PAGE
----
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This article was published 14/3/2019 (392 days ago), so information in it may no longer be current.
People were asked to bring roses.
More than 50 gathered Thursday night at Bonnycastle Dog Park on the bank of the Assiniboine River in remembrance of Danielle Moore, the 24-year-old Winnipeg resident killed in Sunday’s Ethiopian Airlines Flight 302 crash.
Some brought roses to the vigil; others chrysanthemums.
Moore’s former boyfriend, Colby Deighton, brought a bouquet of lilies and his guitar.
Many of Moore’s friends have spoken to media about their loss, but Thursday was the first time Deighton, 26, had made his grief public.
He was composed, a green bow tie Moore had given him peeking out from his natural-fibre hoodie. Deighton earns his living in construction, but he said, like Moore, he is an environmentalist at heart.
"I want her to be remembered in the actions people take, to make themselves better people, to grow and to take on issues that are important to them," he said.
The couple had been together for four years, and just called a hiatus in their relationship. Deighton was staying behind in Winnipeg while Moore planned to go to Ottawa for school, after her trip overseas.
He was sitting on his couch Sunday morning when a friend contacted him through Facebook with word of the crash.
He didn’t believe it at first. Then he looked up Flight 302, saw the list of 35 countries linked to the passengers. The crash killed all 157 people on board, including 18 Canadians.
"All those nationalities, I just knew it was her flight," he said.
A call to her parents confirmed his fears.
"You know you want your sons to meet girls who are kind. Danielle was like a daughter. She had that big beautiful smile," said Deighton’s mother, Lora Meseman, as mourners gathered in the park.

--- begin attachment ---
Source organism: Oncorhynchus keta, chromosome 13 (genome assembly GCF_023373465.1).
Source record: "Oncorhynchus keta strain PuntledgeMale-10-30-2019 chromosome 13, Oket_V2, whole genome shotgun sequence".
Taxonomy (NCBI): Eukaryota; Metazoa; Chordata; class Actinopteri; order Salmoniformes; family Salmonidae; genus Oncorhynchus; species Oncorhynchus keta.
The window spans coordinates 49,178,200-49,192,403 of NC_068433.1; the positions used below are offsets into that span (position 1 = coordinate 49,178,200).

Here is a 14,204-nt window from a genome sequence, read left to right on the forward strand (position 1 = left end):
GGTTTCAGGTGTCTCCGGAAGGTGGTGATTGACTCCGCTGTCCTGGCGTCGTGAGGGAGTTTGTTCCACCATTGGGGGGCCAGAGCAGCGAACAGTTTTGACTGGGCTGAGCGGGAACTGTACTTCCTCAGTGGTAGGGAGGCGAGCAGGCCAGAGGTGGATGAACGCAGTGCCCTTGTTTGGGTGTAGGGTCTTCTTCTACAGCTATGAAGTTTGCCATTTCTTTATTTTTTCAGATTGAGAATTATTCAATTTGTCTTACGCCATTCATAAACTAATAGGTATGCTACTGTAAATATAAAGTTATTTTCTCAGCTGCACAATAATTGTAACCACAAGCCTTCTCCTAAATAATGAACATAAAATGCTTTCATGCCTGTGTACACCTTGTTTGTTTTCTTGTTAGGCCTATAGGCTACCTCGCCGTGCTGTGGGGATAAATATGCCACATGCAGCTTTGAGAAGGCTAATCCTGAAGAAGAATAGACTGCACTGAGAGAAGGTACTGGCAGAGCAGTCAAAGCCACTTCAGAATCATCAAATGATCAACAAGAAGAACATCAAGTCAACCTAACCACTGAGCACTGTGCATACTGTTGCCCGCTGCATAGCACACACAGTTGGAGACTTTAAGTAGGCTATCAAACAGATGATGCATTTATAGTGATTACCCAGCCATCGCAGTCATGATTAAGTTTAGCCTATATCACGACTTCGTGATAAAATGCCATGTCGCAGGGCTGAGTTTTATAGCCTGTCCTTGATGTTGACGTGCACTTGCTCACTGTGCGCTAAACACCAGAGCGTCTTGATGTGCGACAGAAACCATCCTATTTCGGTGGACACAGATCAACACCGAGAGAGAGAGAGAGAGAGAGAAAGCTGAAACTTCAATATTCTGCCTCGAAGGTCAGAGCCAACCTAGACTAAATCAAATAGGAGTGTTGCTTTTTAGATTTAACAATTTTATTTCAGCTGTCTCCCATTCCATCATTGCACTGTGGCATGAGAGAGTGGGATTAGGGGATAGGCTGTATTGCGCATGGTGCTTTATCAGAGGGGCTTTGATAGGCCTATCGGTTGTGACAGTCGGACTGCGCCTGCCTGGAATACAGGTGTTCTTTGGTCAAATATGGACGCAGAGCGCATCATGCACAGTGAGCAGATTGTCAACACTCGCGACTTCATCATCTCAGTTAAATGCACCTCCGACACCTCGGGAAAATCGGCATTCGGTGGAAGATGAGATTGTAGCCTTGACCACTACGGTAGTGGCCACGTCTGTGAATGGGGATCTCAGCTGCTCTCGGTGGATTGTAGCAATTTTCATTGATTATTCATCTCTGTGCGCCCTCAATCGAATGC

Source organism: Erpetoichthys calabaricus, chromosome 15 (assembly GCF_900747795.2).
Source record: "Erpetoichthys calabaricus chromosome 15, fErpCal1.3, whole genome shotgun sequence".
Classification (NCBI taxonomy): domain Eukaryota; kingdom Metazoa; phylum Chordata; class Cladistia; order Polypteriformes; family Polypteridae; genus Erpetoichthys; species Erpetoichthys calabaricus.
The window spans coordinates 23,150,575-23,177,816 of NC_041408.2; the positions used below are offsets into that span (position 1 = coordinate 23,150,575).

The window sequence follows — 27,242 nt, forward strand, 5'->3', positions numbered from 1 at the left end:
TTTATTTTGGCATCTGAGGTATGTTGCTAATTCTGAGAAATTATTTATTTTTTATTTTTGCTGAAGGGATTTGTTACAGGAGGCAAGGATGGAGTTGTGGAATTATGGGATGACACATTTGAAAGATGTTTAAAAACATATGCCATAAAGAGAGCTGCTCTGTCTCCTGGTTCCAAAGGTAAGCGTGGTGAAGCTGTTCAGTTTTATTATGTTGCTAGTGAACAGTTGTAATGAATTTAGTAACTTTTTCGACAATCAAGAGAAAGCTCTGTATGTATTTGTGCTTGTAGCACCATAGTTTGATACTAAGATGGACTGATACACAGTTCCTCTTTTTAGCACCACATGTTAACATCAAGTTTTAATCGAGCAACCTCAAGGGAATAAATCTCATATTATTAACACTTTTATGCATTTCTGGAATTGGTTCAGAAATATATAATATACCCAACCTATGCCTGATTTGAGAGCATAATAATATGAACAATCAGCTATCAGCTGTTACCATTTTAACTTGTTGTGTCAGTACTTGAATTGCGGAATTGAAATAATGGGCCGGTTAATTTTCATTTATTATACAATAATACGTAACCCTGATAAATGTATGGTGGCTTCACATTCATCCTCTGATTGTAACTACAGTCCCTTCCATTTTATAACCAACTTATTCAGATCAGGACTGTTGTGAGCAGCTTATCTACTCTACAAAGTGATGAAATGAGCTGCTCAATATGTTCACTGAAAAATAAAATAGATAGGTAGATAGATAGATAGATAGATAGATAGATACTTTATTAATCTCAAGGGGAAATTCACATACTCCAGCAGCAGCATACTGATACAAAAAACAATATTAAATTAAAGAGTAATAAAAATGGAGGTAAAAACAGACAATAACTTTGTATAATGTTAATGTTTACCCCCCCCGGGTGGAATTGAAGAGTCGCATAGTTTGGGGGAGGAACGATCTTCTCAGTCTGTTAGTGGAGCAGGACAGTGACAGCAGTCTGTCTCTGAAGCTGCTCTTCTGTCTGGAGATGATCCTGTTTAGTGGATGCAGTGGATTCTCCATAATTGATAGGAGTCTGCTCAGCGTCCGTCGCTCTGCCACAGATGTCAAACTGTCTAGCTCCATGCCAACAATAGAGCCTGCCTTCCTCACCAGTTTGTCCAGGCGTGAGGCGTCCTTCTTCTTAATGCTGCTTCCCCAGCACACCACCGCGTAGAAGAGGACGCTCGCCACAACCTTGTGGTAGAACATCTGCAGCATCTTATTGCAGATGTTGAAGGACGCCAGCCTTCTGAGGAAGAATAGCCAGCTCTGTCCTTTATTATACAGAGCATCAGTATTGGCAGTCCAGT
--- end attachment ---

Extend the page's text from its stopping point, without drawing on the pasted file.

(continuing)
"She was like a daughter. She touched a lot of people. And you know, when she moved here, she said she thought it would be hard to meet people, but clearly it was not. She made friends so easily. Everybody instantly loved her."
Moore, from Toronto, was a grad from Dalhousie University in Halifax. She had worked for charities and non-governmental organizations in Winnipeg. Thursday’s gathering was expected to be mirrored at the shores of rivers, oceans and lakes and backyards across Canada and around the world at dusk. A global call for a mega-vigil went out from Danielle’s friends on Facebook, to 25 locations in Canada, Australia, New Zealand, Ireland, England and Mexico. All were locations connected to her through friends or travel.
"Danielle Moore was one the most incredible people many of us have ever met," the memorial post read.
Participants were asked to light candles, take photos if they could and sacred stones or special objects that reminded them of Moore.
Media were asked to leave the Winnipeg gathering, but according to Facebook, the ritual was to begin with a minute of silence for Moore and her fellow crash victims at each location.
One person per gathering was asked to read Mary Oliver’s poem When Death Comes. Each gathering was asked to create a nature-based tribute to Moore and one by one to place a stone, or rose — white for grief, yellow for friendship — in whatever shape felt appropriate.
"The nature art should just be biodegradable items," the post read.
The gatherings were to conclude with songs, with the traditional Down to the River to Pray among the suggestions.
Moore was remembered as a devoted environmentalist and human rights activist, who had been en route to Nairobi to take part in the prestigious United Nations Environment Assembly at the time of the crash.
Updated on Friday, March 15, 2019 at 12:28 PM CDT: corrects quote
March 16, 2019 at 5:42 PM: Corrects reference to relationship.